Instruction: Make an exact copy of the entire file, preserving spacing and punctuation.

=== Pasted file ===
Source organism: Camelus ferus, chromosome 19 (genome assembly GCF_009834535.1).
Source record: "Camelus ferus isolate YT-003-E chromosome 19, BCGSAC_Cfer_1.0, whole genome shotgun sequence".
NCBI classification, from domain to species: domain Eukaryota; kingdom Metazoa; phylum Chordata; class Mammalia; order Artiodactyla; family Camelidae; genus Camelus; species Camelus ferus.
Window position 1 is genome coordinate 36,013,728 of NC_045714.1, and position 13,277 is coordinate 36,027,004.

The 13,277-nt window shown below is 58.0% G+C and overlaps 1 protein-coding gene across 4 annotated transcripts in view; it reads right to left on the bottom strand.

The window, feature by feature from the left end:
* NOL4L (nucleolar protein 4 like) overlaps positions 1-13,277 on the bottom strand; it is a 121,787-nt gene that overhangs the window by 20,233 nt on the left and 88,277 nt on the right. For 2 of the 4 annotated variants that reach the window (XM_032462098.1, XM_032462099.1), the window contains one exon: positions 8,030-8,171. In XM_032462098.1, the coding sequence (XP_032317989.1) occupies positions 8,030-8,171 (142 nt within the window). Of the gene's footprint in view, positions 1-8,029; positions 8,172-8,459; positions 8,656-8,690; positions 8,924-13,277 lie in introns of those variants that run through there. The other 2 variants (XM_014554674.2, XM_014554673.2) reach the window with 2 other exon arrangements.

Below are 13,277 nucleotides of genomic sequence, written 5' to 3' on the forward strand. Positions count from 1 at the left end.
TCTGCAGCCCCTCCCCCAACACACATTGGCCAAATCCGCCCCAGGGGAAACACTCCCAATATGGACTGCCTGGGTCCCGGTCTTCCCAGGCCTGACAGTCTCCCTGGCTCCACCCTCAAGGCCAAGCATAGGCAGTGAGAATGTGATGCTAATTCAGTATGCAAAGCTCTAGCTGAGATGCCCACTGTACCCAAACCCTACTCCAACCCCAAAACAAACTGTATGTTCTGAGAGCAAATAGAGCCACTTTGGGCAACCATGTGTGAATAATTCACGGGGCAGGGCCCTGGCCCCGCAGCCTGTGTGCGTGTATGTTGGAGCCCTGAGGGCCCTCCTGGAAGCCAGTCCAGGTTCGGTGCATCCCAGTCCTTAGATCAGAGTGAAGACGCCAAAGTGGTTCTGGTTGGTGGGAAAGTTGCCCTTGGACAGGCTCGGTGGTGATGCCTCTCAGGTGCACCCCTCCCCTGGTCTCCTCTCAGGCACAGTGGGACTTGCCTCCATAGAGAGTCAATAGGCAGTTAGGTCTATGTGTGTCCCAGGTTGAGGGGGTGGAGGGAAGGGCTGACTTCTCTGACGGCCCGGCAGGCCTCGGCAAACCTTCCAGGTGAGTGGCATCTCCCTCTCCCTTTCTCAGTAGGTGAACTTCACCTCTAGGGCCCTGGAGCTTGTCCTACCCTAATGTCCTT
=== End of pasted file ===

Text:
Source organism: Camelus ferus, chromosome 19 (genome assembly GCF_009834535.1).
Source record: "Camelus ferus isolate YT-003-E chromosome 19, BCGSAC_Cfer_1.0, whole genome shotgun sequence".
NCBI classification, from domain to species: domain Eukaryota; kingdom Metazoa; phylum Chordata; class Mammalia; order Artiodactyla; family Camelidae; genus Camelus; species Camelus ferus.
Window position 1 is genome coordinate 36,013,728 of NC_045714.1, and position 13,277 is coordinate 36,027,004.

The 13,277-nt window shown below is 58.0% G+C and overlaps 1 protein-coding gene across 4 annotated transcripts in view; it reads right to left on the bottom strand.

The window, feature by feature from the left end:
* NOL4L (nucleolar protein 4 like) overlaps positions 1-13,277 on the bottom strand; it is a 121,787-nt gene that overhangs the window by 20,233 nt on the left and 88,277 nt on the right. For 2 of the 4 annotated variants that reach the window (XM_032462098.1, XM_032462099.1), the window contains one exon: positions 8,030-8,171. In XM_032462098.1, the coding sequence (XP_032317989.1) occupies positions 8,030-8,171 (142 nt within the window). Of the gene's footprint in view, positions 1-8,029; positions 8,172-8,459; positions 8,656-8,690; positions 8,924-13,277 lie in introns of those variants that run through there. The other 2 variants (XM_014554674.2, XM_014554673.2) reach the window with 2 other exon arrangements.

Below are 13,277 nucleotides of genomic sequence, written 5' to 3' on the forward strand. Positions count from 1 at the left end.
TCTGCAGCCCCTCCCCCAACACACATTGGCCAAATCCGCCCCAGGGGAAACACTCCCAATATGGACTGCCTGGGTCCCGGTCTTCCCAGGCCTGACAGTCTCCCTGGCTCCACCCTCAAGGCCAAGCATAGGCAGTGAGAATGTGATGCTAATTCAGTATGCAAAGCTCTAGCTGAGATGCCCACTGTACCCAAACCCTACTCCAACCCCAAAACAAACTGTATGTTCTGAGAGCAAATAGAGCCACTTTGGGCAACCATGTGTGAATAATTCACGGGGCAGGGCCCTGGCCCCGCAGCCTGTGTGCGTGTATGTTGGAGCCCTGAGGGCCCTCCTGGAAGCCAGTCCAGGTTCGGTGCATCCCAGTCCTTAGATCAGAGTGAAGACGCCAAAGTGGTTCTGGTTGGTGGGAAAGTTGCCCTTGGACAGGCTCGGTGGTGATGCCTCTCAGGTGCACCCCTCCCCTGGTCTCCTCTCAGGCACAGTGGGACTTGCCTCCATAGAGAGTCAATAGGCAGTTAGGTCTATGTGTGTCCCAGGTTGAGGGGGTGGAGGGAAGGGCTGACTTCTCTGACGGCCCGGCAGGCCTCGGCAAACCTTCCAGGTGAGTGGCATCTCCCTCTCCCTTTCTCAGTAGGTGAACTTCACCTCTAGGGCCCTGGAGCTTGTCCTACCCTAATGTCCTT